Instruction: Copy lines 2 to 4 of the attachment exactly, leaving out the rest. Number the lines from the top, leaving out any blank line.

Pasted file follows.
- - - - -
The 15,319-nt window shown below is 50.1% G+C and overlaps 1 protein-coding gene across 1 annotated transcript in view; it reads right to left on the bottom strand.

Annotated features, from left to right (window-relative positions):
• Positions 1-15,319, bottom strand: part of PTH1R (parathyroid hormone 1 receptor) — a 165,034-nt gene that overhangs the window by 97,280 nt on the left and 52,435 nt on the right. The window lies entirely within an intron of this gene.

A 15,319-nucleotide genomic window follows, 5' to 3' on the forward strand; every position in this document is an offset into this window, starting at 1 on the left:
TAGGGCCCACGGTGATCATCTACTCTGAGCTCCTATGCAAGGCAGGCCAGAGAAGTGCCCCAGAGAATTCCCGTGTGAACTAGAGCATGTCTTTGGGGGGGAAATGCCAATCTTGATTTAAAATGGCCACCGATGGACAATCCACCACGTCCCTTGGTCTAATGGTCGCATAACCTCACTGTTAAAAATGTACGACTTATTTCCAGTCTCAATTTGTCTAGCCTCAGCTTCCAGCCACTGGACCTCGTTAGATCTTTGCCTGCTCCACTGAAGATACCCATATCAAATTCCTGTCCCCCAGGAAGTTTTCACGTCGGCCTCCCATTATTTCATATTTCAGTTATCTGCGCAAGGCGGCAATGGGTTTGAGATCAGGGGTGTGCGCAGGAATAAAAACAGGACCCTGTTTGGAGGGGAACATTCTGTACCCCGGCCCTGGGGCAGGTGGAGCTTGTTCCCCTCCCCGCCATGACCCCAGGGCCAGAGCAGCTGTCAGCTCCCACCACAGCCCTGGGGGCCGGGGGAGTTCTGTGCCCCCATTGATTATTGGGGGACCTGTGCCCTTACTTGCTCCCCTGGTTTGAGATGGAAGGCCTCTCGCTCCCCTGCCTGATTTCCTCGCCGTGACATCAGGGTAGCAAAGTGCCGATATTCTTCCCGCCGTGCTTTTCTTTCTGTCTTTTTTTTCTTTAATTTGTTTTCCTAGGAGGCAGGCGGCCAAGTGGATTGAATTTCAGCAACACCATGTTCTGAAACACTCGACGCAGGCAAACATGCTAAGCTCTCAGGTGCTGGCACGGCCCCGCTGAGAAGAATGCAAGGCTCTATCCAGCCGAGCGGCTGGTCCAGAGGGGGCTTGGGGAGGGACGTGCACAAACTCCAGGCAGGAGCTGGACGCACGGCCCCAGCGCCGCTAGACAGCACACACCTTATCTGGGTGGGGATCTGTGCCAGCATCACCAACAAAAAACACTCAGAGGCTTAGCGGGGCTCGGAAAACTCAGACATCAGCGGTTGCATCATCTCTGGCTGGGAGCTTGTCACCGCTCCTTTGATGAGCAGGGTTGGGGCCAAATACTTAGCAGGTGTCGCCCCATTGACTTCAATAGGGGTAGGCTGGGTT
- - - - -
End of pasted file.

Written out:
Annotated features, from left to right (window-relative positions):
• Positions 1-15,319, bottom strand: part of PTH1R (parathyroid hormone 1 receptor) — a 165,034-nt gene that overhangs the window by 97,280 nt on the left and 52,435 nt on the right. The window lies entirely within an intron of this gene.

A 15,319-nucleotide genomic window follows, 5' to 3' on the forward strand; every position in this document is an offset into this window, starting at 1 on the left: